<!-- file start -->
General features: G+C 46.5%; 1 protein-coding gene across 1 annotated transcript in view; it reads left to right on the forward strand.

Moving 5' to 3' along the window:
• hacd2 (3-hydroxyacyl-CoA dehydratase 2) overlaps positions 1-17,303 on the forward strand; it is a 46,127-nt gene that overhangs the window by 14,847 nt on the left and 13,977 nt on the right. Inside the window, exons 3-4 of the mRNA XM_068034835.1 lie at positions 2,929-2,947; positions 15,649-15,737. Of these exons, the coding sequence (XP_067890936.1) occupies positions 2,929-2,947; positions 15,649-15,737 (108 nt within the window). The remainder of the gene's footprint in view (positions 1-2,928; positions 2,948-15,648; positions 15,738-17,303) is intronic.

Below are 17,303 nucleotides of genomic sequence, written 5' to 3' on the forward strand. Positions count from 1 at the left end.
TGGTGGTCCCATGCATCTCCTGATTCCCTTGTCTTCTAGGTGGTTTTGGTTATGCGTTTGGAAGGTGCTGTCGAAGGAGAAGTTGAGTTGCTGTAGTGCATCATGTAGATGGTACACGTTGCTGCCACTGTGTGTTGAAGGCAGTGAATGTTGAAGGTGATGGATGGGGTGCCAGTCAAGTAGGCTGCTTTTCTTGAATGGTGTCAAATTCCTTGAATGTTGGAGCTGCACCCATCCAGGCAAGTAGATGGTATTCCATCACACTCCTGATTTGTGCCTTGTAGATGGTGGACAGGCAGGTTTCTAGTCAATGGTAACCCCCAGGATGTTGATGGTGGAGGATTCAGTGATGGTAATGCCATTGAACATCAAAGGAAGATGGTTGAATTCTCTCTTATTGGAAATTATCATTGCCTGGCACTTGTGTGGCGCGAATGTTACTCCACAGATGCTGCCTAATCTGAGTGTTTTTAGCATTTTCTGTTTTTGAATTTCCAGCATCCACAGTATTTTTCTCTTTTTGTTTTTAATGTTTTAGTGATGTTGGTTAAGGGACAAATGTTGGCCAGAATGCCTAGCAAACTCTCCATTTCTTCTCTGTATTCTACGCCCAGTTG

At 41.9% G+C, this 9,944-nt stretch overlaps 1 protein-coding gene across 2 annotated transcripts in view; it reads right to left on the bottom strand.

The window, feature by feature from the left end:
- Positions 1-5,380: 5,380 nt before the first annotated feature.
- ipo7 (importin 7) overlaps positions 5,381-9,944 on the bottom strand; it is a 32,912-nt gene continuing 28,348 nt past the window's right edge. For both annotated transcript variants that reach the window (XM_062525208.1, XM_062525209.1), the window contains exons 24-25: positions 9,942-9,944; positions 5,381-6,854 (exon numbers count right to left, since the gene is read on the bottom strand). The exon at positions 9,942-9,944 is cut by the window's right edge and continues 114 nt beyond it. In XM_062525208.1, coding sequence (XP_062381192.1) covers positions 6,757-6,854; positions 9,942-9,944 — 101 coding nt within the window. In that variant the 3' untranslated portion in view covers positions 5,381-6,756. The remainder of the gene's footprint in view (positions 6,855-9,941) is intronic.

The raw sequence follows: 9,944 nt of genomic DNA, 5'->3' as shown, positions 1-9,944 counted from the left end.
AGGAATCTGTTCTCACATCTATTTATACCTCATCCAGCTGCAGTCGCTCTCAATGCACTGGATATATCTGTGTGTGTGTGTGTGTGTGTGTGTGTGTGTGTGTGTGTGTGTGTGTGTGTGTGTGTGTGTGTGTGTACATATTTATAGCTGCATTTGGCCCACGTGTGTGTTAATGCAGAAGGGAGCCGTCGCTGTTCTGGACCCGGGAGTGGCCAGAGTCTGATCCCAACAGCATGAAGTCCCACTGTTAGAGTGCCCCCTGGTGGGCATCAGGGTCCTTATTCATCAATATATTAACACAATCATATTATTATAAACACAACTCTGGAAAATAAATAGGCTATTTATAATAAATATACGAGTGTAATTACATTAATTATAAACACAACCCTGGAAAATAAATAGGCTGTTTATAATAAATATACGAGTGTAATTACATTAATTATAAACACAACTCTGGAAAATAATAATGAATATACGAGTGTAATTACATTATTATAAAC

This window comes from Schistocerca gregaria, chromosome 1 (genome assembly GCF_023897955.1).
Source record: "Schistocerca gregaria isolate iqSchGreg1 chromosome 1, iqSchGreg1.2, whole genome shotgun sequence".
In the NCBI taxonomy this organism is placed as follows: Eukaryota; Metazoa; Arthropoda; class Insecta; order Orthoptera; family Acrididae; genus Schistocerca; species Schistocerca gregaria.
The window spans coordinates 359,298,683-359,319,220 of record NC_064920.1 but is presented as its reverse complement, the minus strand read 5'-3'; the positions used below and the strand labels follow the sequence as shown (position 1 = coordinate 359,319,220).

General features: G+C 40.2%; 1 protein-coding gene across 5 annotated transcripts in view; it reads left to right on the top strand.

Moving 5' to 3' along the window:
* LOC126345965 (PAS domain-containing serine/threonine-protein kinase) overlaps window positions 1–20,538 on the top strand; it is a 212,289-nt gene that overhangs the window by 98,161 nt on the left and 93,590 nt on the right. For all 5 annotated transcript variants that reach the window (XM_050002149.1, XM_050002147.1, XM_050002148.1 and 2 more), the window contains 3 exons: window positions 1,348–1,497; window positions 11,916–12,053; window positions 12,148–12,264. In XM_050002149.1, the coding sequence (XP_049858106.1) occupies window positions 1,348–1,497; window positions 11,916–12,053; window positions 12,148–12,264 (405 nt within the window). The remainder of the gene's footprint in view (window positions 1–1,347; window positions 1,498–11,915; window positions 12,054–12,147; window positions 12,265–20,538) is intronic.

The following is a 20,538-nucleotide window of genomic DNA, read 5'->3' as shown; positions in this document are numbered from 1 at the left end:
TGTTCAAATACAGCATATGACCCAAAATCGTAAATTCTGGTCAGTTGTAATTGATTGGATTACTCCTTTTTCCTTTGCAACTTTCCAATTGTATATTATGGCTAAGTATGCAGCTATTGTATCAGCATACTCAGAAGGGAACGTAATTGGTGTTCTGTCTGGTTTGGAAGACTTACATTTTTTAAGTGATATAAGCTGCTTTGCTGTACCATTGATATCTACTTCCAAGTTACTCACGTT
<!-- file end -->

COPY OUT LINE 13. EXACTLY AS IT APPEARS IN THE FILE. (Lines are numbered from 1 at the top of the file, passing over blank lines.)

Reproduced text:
Source record: "Schistocerca gregaria isolate iqSchGreg1 chromosome 1, iqSchGreg1.2, whole genome shotgun sequence".